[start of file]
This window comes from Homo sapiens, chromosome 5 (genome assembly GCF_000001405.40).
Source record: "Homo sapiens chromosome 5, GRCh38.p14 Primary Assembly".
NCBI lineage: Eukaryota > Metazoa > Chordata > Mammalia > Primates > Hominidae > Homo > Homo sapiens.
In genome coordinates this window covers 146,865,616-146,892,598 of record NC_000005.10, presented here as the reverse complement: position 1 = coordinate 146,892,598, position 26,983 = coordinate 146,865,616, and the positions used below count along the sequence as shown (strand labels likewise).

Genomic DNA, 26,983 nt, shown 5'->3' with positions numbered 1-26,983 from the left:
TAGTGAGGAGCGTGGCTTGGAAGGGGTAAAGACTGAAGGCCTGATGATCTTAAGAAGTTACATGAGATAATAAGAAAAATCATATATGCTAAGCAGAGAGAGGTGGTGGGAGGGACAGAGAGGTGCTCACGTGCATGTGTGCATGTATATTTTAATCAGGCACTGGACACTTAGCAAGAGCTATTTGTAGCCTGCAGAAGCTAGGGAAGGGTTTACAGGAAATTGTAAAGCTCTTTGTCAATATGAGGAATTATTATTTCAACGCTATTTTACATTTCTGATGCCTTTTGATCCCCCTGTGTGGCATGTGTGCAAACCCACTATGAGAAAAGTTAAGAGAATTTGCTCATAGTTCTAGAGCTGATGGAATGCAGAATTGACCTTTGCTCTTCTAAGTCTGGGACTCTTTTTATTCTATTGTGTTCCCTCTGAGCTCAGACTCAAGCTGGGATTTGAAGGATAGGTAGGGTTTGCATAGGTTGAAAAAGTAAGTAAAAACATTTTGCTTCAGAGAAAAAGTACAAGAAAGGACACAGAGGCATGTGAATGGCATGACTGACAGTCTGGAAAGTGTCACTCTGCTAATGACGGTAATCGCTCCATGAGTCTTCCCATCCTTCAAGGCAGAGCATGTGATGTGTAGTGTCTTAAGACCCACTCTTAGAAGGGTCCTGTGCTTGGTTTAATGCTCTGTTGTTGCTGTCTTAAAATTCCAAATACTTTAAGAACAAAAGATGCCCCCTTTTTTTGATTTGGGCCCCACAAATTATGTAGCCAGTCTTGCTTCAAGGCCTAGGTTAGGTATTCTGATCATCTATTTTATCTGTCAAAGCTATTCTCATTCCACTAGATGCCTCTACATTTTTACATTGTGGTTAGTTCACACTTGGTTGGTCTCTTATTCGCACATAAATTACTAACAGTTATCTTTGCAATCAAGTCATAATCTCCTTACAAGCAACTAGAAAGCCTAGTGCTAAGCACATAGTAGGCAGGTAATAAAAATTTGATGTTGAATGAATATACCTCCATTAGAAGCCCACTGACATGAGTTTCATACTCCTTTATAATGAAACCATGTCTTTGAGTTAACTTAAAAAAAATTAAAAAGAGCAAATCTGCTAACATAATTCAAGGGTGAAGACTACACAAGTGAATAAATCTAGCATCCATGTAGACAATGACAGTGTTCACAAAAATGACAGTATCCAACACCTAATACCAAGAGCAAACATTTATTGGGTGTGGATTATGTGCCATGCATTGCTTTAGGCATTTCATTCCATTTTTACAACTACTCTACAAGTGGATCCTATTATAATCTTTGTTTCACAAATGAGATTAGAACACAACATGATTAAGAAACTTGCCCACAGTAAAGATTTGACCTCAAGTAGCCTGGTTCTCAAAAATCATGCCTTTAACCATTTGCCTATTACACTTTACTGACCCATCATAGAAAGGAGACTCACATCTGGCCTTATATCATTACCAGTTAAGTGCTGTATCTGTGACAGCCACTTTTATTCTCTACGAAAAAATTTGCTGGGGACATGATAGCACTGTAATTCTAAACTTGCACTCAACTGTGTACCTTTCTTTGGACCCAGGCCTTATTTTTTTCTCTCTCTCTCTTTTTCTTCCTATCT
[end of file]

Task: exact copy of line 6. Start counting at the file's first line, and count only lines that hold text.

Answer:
TAGTGAGGAGCGTGGCTTGGAAGGGGTAAAGACTGAAGGCCTGATGATCTTAAGAAGTTACATGAGATAATAAGAAAAATCATATATGCTAAGCAGAGAGAGGTGGTGGGAGGGACAGAGAGGTGCTCACGTGCATGTGTGCATGTATATTTTAATCAGGCACTGGACACTTAGCAAGAGCTATTTGTAGCCTGCAGAAGCTAGGGAAGGGTTTACAGGAAATTGTAAAGCTCTTTGTCAATATGAGGAATTATTATTTCAACGCTATTTTACATTTCTGATGCCTTTTGATCCCCCTGTGTGGCATGTGTGCAAACCCACTATGAGAAAAGTTAAGAGAATTTGCTCATAGTTCTAGAGCTGATGGAATGCAGAATTGACCTTTGCTCTTCTAAGTCTGGGACTCTTTTTATTCTATTGTGTTCCCTCTGAGCTCAGACTCAAGCTGGGATTTGAAGGATAGGTAGGGTTTGCATAGGTTGAAAAAGTAAGTAAAAACATTTTGCTTCAGAGAAAAAGTACAAGAAAGGACACAGAGGCATGTGAATGGCATGACTGACAGTCTGGAAAGTGTCACTCTGCTAATGACGGTAATCGCTCCATGAGTCTTCCCATCCTTCAAGGCAGAGCATGTGATGTGTAGTGTCTTAAGACCCACTCTTAGAAGGGTCCTGTGCTTGGTTTAATGCTCTGTTGTTGCTGTCTTAAAATTCCAAATACTTTAAGAACAAAAGATGCCCCCTTTTTTTGATTTGGGCCCCACAAATTATGTAGCCAGTCTTGCTTCAAGGCCTAGGTTAGGTATTCTGATCATCTATTTTATCTGTCAAAGCTATTCTCATTCCACTAGATGCCTCTACATTTTTACATTGTGGTTAGTTCACACTTGGTTGGTCTCTTATTCGCACATAAATTACTAACAGTTATCTTTGCAATCAAGTCATAATCTCCTTACAAGCAACTAGAAAGCCTAGTGCTAAGCACATAGTAGGCAGGTAATAAAAATTTGATGTTGAATGAATATACCTCCATTAGAAGCCCACTGACATGAGTTTCATACTCCTTTATAATGAAACCATGTCTTTGAGTTAACTTAAAAAAAATTAAAAAGAGCAAATCTGCTAACATAATTCAAGGGTGAAGACTACACAAGTGAATAAATCTAGCATCCATGTAGACAATGACAGTGTTCACAAAAATGACAGTATCCAACACCTAATACCAAGAGCAAACATTTATTGGGTGTGGATTATGTGCCATGCATTGCTTTAGGCATTTCATTCCATTTTTACAACTACTCTACAAGTGGATCCTATTATAATCTTTGTTTCACAAATGAGATTAGAACACAACATGATTAAGAAACTTGCCCACAGTAAAGATTTGACCTCAAGTAGCCTGGTTCTCAAAAATCATGCCTTTAACCATTTGCCTATTACACTTTACTGACCCATCATAGAAAGGAGACTCACATCTGGCCTTATATCATTACCAGTTAAGTGCTGTATCTGTGACAGCCACTTTTATTCTCTACGAAAAAATTTGCTGGGGACATGATAGCACTGTAATTCTAAACTTGCACTCAACTGTGTACCTTTCTTTGGACCCAGGCCTTATTTTTTTCTCTCTCTCTCTTTTTCTTCCTATCT